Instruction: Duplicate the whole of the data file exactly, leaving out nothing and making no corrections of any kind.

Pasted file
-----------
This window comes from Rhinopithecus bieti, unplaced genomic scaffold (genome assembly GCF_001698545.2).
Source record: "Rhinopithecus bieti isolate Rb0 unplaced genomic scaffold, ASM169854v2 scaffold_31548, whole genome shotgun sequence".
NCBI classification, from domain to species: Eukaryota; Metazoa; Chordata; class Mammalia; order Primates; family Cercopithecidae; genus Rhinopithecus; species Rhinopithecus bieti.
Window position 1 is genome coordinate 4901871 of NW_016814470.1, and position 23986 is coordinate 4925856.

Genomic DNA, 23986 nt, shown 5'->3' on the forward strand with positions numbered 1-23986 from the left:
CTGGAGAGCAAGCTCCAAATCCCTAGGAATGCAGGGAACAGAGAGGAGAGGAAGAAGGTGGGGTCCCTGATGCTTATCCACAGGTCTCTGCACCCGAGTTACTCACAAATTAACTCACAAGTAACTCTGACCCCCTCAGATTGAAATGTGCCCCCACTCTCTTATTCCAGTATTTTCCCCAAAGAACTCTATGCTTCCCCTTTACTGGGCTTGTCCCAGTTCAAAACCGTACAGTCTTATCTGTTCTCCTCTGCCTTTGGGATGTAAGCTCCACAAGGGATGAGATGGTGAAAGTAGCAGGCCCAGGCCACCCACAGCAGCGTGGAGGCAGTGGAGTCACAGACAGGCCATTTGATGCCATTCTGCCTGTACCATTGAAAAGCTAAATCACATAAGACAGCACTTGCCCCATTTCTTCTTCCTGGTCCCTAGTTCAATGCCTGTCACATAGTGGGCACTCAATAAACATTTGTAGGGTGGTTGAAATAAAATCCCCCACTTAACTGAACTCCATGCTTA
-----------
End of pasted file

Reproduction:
This window comes from Rhinopithecus bieti, unplaced genomic scaffold (genome assembly GCF_001698545.2).
Source record: "Rhinopithecus bieti isolate Rb0 unplaced genomic scaffold, ASM169854v2 scaffold_31548, whole genome shotgun sequence".
NCBI classification, from domain to species: Eukaryota; Metazoa; Chordata; class Mammalia; order Primates; family Cercopithecidae; genus Rhinopithecus; species Rhinopithecus bieti.
Window position 1 is genome coordinate 4901871 of NW_016814470.1, and position 23986 is coordinate 4925856.

Genomic DNA, 23986 nt, shown 5'->3' on the forward strand with positions numbered 1-23986 from the left:
CTGGAGAGCAAGCTCCAAATCCCTAGGAATGCAGGGAACAGAGAGGAGAGGAAGAAGGTGGGGTCCCTGATGCTTATCCACAGGTCTCTGCACCCGAGTTACTCACAAATTAACTCACAAGTAACTCTGACCCCCTCAGATTGAAATGTGCCCCCACTCTCTTATTCCAGTATTTTCCCCAAAGAACTCTATGCTTCCCCTTTACTGGGCTTGTCCCAGTTCAAAACCGTACAGTCTTATCTGTTCTCCTCTGCCTTTGGGATGTAAGCTCCACAAGGGATGAGATGGTGAAAGTAGCAGGCCCAGGCCACCCACAGCAGCGTGGAGGCAGTGGAGTCACAGACAGGCCATTTGATGCCATTCTGCCTGTACCATTGAAAAGCTAAATCACATAAGACAGCACTTGCCCCATTTCTTCTTCCTGGTCCCTAGTTCAATGCCTGTCACATAGTGGGCACTCAATAAACATTTGTAGGGTGGTTGAAATAAAATCCCCCACTTAACTGAACTCCATGCTTA